Louis Sahagun / Los Angeles Times
Wednesday, July 3, 2013 | 2 a.m.
An ancient Asian dining tradition ended in California on Monday, and grocer Emily Gian is none too happy.
Gian has slashed prices on shark fins, the astoundingly expensive ingredient of a coveted and ceremonial soup, in hopes she will sell out before a California ban on sale or possession of the delicacy takes effect.
“The law is unfair,” said Gian, whose store in Los Angeles’ Chinatown sells shark fins for $599 a pound. “Why single out Chinese people in California when shark fins are legal in many other states?”
(Several restaurants in Las Vegas serve shark fin soup.)
Across town, retired science teacher Judy Ki offers an answer.
Ki grew up in a wealthy Hong Kong family that served steaming bowls of shark fin soup to honor guests at birthdays, banquets and weddings. These days, she sees the delicacy in historical context.
Shark fin soup dates to the Ming Dynasty, when it was reserved for emperors as a symbol of status and power over the most dangerous predators.
“Back when it was quite a physical feat for a fisherman to land a shark, it was the ultimate symbol of yang, or male energy,” said Ki, a spokeswoman for the Asian Pacific American Ocean Harmony Alliance.
It certainly wasn’t prized for its flavor, which is almost nonexistent. Its chief culinary merit is an ethereal, gelatinous texture, achieved through careful drying, precise trimming and a complex preparation method that takes several days. For flavor, cooks often add chicken or ham.
As China’s middle class grew in recent decades, the number of people who could afford the delicacy rose sharply. To meet growing demand, the fishing industry found a particularly cruel way to harvest several million fins each year. Fishermen slice the fins off live sharks and throw the crippled animals back into the sea to drown.
An estimated 73 million sharks are killed each year for their fins, which can sell for more than $2,000 a pound in California. The International Union for Conservation of Nature estimates that the populations of some shark species, such as hammerheads, have been reduced by as much as 90 percent in recent years.
Ki finds that morally wrong.
“It is not right to slaughter massive numbers of sharks for a bowl of soup that lasts five minutes,” Ki said. “Culture evolves. Extinction lasts forever.”
Gian and others who are skeptical of the ban do have a point, however. It can seem unfair to ban shark fins in California while chefs and grocers in other states continue sales unfettered.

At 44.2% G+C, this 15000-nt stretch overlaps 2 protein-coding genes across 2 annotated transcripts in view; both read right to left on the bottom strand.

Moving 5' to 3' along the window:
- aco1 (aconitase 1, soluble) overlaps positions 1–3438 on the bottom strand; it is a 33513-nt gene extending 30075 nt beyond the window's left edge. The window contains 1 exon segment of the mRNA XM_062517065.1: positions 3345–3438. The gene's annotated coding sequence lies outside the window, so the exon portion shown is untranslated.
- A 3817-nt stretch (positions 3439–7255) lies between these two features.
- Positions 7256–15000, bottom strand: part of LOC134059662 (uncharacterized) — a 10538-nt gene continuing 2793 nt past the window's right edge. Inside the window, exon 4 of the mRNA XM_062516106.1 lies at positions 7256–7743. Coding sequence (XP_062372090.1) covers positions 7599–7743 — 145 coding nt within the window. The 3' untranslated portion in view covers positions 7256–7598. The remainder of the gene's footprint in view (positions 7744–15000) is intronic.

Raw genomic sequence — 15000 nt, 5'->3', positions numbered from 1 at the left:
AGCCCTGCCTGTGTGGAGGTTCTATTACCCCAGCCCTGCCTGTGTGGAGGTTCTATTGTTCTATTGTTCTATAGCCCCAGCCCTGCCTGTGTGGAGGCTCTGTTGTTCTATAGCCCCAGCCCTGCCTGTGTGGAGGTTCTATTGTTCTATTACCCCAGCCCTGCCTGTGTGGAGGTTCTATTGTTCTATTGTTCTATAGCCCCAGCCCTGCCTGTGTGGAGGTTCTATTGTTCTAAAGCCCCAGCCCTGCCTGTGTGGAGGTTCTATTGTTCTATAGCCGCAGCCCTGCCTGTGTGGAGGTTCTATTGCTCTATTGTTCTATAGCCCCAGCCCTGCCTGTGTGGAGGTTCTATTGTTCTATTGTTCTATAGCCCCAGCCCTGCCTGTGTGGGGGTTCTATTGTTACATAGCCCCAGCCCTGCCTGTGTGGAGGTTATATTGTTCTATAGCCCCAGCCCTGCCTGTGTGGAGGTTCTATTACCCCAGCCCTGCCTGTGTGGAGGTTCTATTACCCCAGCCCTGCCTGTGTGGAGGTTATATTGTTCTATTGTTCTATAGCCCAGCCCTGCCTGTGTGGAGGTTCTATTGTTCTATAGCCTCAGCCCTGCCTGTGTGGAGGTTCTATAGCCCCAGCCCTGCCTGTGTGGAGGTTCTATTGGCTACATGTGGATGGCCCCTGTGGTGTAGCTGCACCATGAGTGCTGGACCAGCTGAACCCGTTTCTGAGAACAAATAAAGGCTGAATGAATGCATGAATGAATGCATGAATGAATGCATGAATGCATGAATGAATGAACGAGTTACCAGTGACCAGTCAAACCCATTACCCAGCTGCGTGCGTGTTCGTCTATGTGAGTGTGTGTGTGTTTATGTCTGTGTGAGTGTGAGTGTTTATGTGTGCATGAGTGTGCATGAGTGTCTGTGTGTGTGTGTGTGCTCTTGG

The state, and supporters of the ban, hope that will change.
“This is an important milestone in the global campaign to end shark finning,” said Aimee David, director of conservation policy at the Monterey Bay Aquarium. “California’s example has inspired several states to act, and we hope many others will follow suit.”
So far, Hawaii, Washington, Oregon, Illinois, Maryland and Delaware, and the Pacific territories Guam, American Samoa and the Northern Mariana Islands, have also enacted legislation prohibiting the sale of shark fins. New York is pursuing similar legislation.
Korean Airlines Co. and Cathay Pacific Airways Ltd. have stopped carrying shark fins as cargo. Even the Chinese government has announced that it will phase out fins from official functions within three years, according to the U.S. Humane Society.
Despite protests from some Chinese American leaders, California Gov. Jerry Brown outlawed the possession, sale and distribution of shark fins 18 months ago. Stores were allowed to sell existing stocks until Monday. Violators could face penalties of up to six months in prison and fines up to $1,000, authorities said.
In January, a legal challenge in federal court by San Francisco merchants who claimed that the ban is unconstitutional and discriminatory toward Chinese culture was resolved in favor of the ban. The court found that the law was within the state’s authority, based on findings that the decline of sharks is a threat to the marine ecosystem and that the ban would help eliminate the demand for shark fins.
Since then, the state Department of Fish and Wildlife and supporters of the ban — including the Humane Society and the Asian Pacific American Ocean Harmony Alliance — have been reaching out to Chinese-American communities across the state, reminding them about the new law and its consequences.
Last week, Chinatown was in the last days of preparation.
Across the street from Gian’s shop, Wing Hop Fung Ginseng & China Products was down to its last three bins of dried shark fins, including one marked by an eye-catching sign: “Father’s Day Special! 20 percent off. $999 a pound.”
At the nearby Ocean Seafood, where shark fin soup costs $42 a bowl — $138 when combined in a pot with a whole chicken — manager Dennis Fong said the restaurant was changing its menus to remove the item.
Some Chinese restaurants are cooking up “faux” recipes that replace shark fin with non-endangered seafood.
As for Gian, she still had a lot of fins to move.
“Maybe we’ll reduce the prices even more, or eat them ourselves, or maybe move them to a state where they are still legal,” she said.